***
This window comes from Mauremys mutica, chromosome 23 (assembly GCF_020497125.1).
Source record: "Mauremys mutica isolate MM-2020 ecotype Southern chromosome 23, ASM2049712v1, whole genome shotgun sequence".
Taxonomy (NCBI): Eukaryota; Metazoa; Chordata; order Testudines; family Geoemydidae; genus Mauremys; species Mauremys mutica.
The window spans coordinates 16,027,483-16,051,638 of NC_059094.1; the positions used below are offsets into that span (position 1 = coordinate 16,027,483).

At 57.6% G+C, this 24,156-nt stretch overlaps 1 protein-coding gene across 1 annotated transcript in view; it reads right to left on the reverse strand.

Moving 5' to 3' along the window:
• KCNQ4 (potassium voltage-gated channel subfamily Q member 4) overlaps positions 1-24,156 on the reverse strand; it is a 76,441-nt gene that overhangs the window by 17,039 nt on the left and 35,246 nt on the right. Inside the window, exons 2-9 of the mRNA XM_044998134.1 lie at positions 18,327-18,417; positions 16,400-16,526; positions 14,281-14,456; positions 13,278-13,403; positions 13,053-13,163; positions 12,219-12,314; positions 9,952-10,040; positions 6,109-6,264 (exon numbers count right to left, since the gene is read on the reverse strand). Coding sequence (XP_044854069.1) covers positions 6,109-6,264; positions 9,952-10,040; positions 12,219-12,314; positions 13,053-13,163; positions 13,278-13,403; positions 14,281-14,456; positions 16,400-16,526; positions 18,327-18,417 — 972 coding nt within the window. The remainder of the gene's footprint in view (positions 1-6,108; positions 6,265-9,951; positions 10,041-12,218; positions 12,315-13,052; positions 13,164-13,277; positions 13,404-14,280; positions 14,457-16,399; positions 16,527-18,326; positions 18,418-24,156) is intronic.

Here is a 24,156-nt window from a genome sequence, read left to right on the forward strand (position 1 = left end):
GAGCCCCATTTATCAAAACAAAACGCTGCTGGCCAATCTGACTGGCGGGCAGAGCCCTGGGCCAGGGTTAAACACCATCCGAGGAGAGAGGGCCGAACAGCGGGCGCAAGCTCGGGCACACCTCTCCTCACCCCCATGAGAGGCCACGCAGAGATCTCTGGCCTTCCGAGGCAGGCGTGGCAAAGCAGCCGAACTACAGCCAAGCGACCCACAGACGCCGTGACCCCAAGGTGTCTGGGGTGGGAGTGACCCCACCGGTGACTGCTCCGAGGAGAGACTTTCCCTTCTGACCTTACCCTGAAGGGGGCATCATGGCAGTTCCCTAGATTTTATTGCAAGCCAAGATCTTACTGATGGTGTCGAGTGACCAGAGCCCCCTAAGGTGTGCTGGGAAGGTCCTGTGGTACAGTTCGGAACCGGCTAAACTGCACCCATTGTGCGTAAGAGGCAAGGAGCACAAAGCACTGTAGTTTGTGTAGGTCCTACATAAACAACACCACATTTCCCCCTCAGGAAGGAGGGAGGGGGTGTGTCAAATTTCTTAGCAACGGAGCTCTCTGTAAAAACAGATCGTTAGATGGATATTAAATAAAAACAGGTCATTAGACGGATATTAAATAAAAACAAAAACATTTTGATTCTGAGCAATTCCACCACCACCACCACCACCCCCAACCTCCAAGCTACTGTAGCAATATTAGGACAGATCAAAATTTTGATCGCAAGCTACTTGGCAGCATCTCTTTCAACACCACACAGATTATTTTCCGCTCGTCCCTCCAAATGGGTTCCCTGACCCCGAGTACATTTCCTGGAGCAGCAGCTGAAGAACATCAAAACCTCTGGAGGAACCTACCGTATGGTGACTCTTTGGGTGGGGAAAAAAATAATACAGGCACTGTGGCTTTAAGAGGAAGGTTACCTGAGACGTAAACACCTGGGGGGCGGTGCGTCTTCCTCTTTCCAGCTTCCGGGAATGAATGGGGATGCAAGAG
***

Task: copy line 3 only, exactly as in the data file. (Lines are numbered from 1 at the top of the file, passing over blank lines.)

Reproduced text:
Taxonomy (NCBI): Eukaryota; Metazoa; Chordata; order Testudines; family Geoemydidae; genus Mauremys; species Mauremys mutica.